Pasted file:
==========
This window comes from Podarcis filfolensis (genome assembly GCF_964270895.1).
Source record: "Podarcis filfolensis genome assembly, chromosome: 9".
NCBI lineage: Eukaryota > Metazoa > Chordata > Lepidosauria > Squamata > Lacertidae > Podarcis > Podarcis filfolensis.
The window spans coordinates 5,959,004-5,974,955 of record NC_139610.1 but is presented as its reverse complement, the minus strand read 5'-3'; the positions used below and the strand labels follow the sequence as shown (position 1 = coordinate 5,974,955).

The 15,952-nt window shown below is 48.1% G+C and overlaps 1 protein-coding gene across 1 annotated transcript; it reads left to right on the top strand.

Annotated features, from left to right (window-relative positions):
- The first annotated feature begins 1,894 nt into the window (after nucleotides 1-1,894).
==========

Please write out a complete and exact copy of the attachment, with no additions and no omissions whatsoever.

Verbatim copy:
This window comes from Podarcis filfolensis (genome assembly GCF_964270895.1).
Source record: "Podarcis filfolensis genome assembly, chromosome: 9".
NCBI lineage: Eukaryota > Metazoa > Chordata > Lepidosauria > Squamata > Lacertidae > Podarcis > Podarcis filfolensis.
The window spans coordinates 5,959,004-5,974,955 of record NC_139610.1 but is presented as its reverse complement, the minus strand read 5'-3'; the positions used below and the strand labels follow the sequence as shown (position 1 = coordinate 5,974,955).

The 15,952-nt window shown below is 48.1% G+C and overlaps 1 protein-coding gene across 1 annotated transcript; it reads left to right on the top strand.

Annotated features, from left to right (window-relative positions):
- The first annotated feature begins 1,894 nt into the window (after nucleotides 1-1,894).